The Arizona State University (ASU) said Monday that it shares concerns with the family of Jiang Yue, a Chinese ASU exchange student who was fatally shot by an American woman after a rear-end crash in Arizona two years ago.
Holly Davis' sentencing last Friday "underscored the family's concern that the charge of second degree murder and a prison sentence of 25 years did not do honor to the memory of this promising ASU sophomore," ASU President Michael M. Crow wrote to Maricopa County Attorney Bill Montgomery, adding that the university shares the concern.
A Maricopa County Superior Court judge sentenced Davis to 25 years for second-degree murder with no possibility of early release.
In January 2016, 19-year-old Jiang was driving when Davis, 32, rear-ended her car in the city of Tempe. Davis then got out of her car, walked up to Jiang's car and opened fire.
The shooting killed Jiang, who was in the driver's seat, and injured six others after Jiang's car veered out of control and struck an oncoming car. Davis fled the scene and was later taken into custody by police. She has remained in jail since then.
Prosecutors had sought to charge Davis on 14 criminal counts, including first-degree murder. She pleaded not guilty to all the charges at the initial hearing in February 2016, and entered into a plea agreement.
Under the plea agreement, Davis would face a 25-year sentence and pay up to 250,000 U.S. dollars in restitution in exchange for pleading guilty to second-degree murder and dismissal of all other charges.
Jiang's family protested against the plea deal strongly and family members told the media that the local attorney's office had not informed them before reaching the agreement.
"Last week, I sent a letter to the sentencing judge stating that ASU 'stands with our Chinese students and their families' and that 'ASU supports the strongest penalty that the facts and our laws allow,'" Crow said in the letter.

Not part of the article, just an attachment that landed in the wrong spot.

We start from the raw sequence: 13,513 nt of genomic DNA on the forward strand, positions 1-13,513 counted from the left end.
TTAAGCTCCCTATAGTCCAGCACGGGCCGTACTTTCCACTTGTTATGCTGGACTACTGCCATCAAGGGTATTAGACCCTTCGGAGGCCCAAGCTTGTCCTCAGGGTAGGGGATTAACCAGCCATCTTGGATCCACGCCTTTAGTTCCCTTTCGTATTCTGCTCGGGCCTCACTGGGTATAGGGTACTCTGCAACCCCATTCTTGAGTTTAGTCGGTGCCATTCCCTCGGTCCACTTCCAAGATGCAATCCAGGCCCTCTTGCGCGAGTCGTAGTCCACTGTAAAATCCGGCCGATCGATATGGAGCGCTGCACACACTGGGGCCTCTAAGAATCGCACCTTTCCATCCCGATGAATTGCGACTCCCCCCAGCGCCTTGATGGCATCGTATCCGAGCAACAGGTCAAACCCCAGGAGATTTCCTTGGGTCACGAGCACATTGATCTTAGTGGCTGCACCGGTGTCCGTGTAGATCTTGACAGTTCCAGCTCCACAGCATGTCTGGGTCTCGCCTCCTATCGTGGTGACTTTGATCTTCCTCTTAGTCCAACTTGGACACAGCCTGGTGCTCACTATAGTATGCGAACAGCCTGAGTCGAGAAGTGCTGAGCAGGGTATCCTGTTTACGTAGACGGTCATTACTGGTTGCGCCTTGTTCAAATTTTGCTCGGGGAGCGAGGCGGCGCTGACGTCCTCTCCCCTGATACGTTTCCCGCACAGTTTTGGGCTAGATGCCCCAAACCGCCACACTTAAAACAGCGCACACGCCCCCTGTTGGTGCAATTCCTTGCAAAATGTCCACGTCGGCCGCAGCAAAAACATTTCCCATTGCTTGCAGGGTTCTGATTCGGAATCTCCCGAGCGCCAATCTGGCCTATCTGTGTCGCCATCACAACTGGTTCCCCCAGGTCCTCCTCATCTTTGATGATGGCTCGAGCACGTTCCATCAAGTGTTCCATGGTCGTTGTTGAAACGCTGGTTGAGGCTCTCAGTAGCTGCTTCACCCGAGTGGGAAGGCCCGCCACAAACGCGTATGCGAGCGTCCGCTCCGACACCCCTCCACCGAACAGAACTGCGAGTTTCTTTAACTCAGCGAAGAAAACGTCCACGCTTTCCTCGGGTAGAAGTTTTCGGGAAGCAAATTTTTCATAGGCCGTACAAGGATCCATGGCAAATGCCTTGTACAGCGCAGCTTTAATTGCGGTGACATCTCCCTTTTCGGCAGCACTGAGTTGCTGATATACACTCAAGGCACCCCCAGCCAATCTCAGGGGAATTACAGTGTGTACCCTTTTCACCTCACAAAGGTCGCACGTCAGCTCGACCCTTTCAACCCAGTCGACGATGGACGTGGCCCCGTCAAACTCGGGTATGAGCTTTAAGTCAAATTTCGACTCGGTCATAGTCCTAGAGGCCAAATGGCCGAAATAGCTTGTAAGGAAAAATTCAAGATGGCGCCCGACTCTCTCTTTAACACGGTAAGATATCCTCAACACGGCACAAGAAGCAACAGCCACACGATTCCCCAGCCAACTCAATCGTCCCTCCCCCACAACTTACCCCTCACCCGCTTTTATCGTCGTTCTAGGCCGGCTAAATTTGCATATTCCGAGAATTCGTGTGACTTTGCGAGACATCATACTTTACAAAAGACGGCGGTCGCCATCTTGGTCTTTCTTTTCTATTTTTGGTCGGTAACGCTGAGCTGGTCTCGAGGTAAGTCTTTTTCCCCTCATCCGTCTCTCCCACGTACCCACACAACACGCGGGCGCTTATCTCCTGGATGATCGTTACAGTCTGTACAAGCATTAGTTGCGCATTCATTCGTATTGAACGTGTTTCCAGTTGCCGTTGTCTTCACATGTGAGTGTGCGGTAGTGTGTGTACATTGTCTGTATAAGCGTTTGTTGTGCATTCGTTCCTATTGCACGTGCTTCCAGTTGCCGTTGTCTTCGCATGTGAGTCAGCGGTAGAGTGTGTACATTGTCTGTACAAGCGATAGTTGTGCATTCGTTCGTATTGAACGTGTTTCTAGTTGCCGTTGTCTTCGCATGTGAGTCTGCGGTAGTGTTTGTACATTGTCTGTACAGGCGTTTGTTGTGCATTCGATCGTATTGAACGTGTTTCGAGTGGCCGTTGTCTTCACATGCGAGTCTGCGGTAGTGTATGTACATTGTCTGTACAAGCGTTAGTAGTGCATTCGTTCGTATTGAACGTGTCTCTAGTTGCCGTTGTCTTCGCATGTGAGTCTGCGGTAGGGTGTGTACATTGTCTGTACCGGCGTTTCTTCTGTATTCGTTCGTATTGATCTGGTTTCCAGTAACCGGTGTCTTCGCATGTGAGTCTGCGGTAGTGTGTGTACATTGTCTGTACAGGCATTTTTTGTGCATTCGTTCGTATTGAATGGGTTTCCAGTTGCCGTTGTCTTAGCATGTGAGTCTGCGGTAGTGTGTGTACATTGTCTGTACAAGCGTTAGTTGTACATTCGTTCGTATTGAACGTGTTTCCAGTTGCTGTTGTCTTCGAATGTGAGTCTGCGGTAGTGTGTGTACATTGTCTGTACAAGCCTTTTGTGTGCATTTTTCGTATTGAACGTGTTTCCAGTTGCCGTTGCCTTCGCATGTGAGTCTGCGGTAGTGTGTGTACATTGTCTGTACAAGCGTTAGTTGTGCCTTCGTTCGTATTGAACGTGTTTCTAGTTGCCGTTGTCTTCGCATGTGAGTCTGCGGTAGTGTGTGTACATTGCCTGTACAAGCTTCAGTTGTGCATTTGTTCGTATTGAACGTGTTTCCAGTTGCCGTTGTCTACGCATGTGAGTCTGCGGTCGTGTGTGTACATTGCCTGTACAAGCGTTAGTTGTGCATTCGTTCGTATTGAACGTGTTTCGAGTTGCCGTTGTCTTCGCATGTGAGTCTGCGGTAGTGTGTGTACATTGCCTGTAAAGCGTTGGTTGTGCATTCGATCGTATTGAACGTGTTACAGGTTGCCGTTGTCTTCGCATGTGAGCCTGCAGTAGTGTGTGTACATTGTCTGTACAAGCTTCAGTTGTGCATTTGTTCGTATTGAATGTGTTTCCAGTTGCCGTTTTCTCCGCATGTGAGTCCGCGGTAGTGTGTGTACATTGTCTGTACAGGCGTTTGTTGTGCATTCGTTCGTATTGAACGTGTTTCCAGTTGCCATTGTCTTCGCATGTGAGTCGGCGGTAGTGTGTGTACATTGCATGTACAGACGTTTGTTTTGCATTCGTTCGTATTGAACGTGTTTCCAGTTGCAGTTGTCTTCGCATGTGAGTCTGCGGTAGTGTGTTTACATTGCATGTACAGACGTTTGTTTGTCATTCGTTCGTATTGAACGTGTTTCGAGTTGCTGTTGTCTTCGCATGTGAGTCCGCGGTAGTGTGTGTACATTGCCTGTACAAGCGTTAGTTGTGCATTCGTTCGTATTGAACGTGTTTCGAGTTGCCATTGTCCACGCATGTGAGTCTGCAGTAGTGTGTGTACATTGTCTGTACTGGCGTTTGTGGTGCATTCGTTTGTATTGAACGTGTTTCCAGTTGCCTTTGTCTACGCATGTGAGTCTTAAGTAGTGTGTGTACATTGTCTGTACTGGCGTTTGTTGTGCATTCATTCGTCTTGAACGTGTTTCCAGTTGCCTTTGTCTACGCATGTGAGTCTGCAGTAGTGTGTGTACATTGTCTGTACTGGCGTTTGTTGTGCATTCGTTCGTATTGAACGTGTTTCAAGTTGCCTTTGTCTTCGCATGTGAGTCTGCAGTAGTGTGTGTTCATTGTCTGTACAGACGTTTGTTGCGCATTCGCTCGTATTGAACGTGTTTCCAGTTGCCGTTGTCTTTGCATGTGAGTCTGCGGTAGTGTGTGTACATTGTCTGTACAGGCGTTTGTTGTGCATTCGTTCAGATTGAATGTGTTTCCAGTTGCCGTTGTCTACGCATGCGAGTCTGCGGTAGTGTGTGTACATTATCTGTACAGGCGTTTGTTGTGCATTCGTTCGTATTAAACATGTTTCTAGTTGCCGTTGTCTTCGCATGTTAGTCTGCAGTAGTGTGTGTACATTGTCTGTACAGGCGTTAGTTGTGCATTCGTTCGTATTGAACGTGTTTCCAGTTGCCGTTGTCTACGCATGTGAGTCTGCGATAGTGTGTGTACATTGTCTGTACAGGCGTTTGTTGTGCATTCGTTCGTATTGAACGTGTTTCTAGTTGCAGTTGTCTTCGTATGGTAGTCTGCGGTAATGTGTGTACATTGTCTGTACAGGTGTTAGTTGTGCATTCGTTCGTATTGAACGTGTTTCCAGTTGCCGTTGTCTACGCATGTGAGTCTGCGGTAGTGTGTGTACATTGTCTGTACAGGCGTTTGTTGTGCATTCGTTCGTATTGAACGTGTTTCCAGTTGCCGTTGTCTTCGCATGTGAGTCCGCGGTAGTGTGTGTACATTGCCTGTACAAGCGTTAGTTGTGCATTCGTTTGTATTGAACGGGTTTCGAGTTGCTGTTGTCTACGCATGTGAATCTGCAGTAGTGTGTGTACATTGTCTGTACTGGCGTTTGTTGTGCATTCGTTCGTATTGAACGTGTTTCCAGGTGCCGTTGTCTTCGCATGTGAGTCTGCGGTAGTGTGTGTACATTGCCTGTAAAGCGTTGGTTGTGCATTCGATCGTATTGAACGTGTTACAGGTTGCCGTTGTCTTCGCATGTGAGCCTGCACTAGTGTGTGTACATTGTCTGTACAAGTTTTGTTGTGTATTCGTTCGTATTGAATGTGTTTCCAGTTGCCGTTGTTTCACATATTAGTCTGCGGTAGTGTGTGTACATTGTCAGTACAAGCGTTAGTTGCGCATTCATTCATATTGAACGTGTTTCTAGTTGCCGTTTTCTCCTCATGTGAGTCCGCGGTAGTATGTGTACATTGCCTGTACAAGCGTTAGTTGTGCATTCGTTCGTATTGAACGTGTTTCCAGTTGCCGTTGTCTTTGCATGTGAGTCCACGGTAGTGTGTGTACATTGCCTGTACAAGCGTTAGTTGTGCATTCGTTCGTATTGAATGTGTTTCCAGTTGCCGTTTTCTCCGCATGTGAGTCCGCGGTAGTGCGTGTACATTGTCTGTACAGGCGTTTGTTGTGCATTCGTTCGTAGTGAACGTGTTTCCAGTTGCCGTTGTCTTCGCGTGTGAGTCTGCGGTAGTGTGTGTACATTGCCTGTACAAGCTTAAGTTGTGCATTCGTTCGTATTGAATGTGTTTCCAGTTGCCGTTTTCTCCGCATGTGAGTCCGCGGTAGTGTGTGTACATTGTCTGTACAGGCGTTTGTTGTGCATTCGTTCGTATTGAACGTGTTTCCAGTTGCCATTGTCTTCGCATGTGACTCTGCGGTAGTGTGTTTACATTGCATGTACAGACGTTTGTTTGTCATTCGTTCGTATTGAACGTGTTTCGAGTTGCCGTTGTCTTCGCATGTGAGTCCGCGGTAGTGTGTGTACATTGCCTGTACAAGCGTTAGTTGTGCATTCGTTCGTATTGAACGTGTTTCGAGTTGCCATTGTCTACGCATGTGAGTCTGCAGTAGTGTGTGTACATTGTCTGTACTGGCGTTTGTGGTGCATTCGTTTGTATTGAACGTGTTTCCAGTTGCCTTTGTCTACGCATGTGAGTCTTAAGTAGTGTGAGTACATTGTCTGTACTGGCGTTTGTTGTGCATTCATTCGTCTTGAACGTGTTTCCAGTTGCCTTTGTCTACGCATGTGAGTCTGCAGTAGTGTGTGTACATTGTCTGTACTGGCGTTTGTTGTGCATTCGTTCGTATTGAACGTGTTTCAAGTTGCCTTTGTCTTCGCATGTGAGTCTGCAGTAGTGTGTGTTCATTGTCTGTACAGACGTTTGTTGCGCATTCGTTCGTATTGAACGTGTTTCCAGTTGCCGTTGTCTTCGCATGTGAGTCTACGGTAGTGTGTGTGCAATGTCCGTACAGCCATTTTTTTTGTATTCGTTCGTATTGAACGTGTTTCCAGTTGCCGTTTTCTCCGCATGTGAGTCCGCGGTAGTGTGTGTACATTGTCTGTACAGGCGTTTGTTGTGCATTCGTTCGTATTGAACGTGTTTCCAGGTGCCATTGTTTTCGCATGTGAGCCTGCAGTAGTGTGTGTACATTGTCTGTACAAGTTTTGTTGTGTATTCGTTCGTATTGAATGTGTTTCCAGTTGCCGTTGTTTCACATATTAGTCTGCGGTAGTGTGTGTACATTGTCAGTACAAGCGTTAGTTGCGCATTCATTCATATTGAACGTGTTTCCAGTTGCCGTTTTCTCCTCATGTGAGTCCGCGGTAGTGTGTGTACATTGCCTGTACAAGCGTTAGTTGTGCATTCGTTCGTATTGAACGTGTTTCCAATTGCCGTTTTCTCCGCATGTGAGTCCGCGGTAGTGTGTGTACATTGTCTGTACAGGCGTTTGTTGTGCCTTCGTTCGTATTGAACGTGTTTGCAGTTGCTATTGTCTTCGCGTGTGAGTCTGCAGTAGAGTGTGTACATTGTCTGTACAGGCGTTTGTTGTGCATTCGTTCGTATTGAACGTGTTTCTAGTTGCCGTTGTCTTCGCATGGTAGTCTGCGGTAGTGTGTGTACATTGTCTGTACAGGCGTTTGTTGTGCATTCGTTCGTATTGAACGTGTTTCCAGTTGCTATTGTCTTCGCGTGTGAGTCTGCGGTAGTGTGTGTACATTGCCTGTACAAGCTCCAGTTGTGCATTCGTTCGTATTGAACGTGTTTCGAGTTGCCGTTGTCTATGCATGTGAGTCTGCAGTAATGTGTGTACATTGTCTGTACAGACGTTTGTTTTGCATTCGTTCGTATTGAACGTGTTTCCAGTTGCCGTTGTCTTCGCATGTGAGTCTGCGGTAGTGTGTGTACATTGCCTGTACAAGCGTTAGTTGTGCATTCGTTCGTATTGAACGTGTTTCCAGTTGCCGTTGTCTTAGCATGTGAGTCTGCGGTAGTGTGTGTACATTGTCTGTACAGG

"The family feels that a charge of first-degree murder would have better reflected the seriousness of the crime, the value (Jiang) Yue's life had and the devastating impact of her death upon her loved ones. They also are concerned that a sentence of 25 years leaves open the possibility that (Jiang) Yue's murderer will one day be free to destroy another life, another family."
Under the Arizona Victims' Bill of Rights, Jiang Yue's family was entitled to be heard at any proceeding involving a negotiated plea, and sentencing. However, her family said they did not see the e-mail the county attorney's office said it had sent about the upcoming plea agreement hearing.
"We tried our best to fight for justice," Jiang's cousin Xu Xiang said after the trial last week. "We had no choice but to face it."
The ASU president stressed that the university stands with the family in the belief that the spirit of the Victims' Bill of Rights requires more than mere technical compliance by e-mailing a notice.
"This possible failing in our system is quite concerning. If Friday's hearing is any measure, the family's participation at the time of the plea agreement hearing might have changed the outcome. But even if it would not have changed anything, having that opportunity could at least have provided a small measure of comfort that their concerns were heard at a point when it might have made a difference," Crow said.
ASU is one of the largest public universities in the United States by enrollment. It has seen a steady increase of Chinese students. Ten years ago, there were only 591 students from China. In the most recent school year, which ran from August 2017 to May 2018, there were 3,920 Chinese students.